Garden visits kitchen gardens is a largely pictorial blog.
Visiting kitchen gardens, both famous and less well known, is both part of my work and also a pleasure.
One of the reasons I visit is to gain inspiration for the kitchen gardens I design. To suit my clients, these gardens might need to be: –
- complete, contained kitchen gardens
- a small vegetable plot, possibly in raised beds, as part of a larger design
- a fruit border
- a small domestic orchard
- an edible ornamental garden, where flowers, shrubs, fruit and vegetables are planted together
Walking around lots of different styles and sizes of kitchen garden at various times of the year is fascinating.
Naturally, the same vegetable garden will look very different in mid-winter and in high summer when the borders are bursting with crops.
But what is also interesting is where there are similarities whatever the season.
Visiting kitchen gardens highlights the diversity of crops grown and the methods of cultivation used.
Re-visiting a garden after a couple of years can be an eye-opener too. Raised beds may have been added; fruit arches have grown to maturity; old rhubarb beds have been re-vitalised.
Garden visits kitchen gardens – where can you find them?
Some of the photos are of kitchen gardens in private gardens, not currently open to the public on a regular basis.
However, you will find kitchen gardens at Kew Gardens and the four gardens belonging to the Royal Horticultural Society. These are display style, set out to give you ideas and to educate.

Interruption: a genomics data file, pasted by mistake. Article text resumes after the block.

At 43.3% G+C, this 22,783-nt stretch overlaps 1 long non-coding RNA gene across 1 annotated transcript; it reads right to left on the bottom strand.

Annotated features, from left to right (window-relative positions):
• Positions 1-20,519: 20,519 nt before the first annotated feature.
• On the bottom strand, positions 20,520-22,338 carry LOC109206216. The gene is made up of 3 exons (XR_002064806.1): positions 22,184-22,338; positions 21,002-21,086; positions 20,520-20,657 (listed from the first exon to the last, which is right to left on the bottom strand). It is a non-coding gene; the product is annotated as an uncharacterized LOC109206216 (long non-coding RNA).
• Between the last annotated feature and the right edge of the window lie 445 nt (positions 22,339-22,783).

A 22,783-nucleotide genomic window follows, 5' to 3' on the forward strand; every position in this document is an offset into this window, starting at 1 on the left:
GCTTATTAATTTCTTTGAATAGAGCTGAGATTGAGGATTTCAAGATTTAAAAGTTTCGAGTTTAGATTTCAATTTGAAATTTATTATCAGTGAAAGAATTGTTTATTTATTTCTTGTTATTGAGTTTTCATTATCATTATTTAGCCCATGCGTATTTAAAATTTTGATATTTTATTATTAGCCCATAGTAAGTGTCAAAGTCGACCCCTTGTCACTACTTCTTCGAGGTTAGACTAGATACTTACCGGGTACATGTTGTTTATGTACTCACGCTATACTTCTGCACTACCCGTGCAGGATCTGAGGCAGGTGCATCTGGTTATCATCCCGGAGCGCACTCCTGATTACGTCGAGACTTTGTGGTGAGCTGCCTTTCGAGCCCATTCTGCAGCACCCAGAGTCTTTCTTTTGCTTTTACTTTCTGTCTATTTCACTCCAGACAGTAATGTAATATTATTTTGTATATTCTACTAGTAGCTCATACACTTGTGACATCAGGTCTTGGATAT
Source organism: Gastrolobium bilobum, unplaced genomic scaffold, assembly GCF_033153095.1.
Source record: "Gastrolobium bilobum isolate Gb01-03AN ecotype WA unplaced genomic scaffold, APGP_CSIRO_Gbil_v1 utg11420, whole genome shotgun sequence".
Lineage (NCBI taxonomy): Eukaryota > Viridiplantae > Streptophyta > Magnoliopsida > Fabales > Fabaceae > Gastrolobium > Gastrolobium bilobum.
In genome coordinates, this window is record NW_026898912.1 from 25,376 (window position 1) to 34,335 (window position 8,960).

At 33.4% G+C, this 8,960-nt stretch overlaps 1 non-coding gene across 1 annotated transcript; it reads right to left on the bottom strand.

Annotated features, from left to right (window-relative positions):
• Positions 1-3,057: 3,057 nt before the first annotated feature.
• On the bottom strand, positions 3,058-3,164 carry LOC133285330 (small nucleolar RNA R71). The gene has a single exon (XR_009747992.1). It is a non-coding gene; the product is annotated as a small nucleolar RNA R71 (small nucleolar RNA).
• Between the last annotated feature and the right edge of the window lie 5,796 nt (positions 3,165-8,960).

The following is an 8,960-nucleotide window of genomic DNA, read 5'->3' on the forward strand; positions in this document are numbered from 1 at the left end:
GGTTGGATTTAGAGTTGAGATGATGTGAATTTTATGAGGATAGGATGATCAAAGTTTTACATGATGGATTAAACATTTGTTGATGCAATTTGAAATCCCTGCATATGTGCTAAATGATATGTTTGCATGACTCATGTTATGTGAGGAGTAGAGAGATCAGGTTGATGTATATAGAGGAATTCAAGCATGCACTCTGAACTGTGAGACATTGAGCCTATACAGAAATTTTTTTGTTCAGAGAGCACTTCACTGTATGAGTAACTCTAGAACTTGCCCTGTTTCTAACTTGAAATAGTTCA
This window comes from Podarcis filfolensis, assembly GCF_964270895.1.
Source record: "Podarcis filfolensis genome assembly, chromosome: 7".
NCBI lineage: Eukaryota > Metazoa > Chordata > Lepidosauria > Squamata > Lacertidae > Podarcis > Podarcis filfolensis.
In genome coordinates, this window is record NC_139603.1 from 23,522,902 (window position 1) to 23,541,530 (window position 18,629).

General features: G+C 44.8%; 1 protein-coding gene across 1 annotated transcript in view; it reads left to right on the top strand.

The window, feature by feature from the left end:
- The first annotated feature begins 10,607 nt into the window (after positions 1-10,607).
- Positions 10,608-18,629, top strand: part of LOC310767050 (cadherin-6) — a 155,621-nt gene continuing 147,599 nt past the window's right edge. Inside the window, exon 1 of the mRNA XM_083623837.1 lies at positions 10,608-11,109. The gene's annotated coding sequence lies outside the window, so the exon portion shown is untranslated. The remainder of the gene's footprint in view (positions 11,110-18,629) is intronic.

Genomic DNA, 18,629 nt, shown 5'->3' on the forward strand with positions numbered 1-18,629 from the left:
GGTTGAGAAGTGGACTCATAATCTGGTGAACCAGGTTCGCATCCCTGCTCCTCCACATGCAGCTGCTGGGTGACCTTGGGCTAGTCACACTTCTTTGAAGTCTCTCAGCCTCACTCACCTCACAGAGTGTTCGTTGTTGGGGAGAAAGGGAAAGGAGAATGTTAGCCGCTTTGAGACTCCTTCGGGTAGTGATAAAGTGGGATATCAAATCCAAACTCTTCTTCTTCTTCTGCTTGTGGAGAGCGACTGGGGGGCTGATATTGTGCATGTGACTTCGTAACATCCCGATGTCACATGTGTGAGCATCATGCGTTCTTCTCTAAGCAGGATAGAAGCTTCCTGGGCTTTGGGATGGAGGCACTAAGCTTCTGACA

For historical recreations of kitchen gardens and updated versions in historic estates there are a wealth to visit. For some near you, check out the Historic Houses Association, National Trust, National Trust for Scotland, English Heritage, Houses, Castles and Gardens of Ireland and Cadw, among others.
Other organisations who have kitchen gardens open for some of the year, or for a few open days, include the Historic Royal Palaces, the National Gardens Scheme and Scotland’s Gardens.
Kitchen Gardens – is it for Me?
The pleasure of wandering into your garden or onto your balcony to pick a few salad leaves and a tomato to add to your lunch is a simple one. But simple pleasures and the benefits of tasty, fresh food can make all the difference to our busy lives.
Growing your own fruit and vegetables may seem complicated and time consuming – and a few people make make it so. But we have ways to design you an easy maintenance edible garden so it fits in with your needs. We offer gardening lessons too so you can get to learn the tips that make gardening easy.
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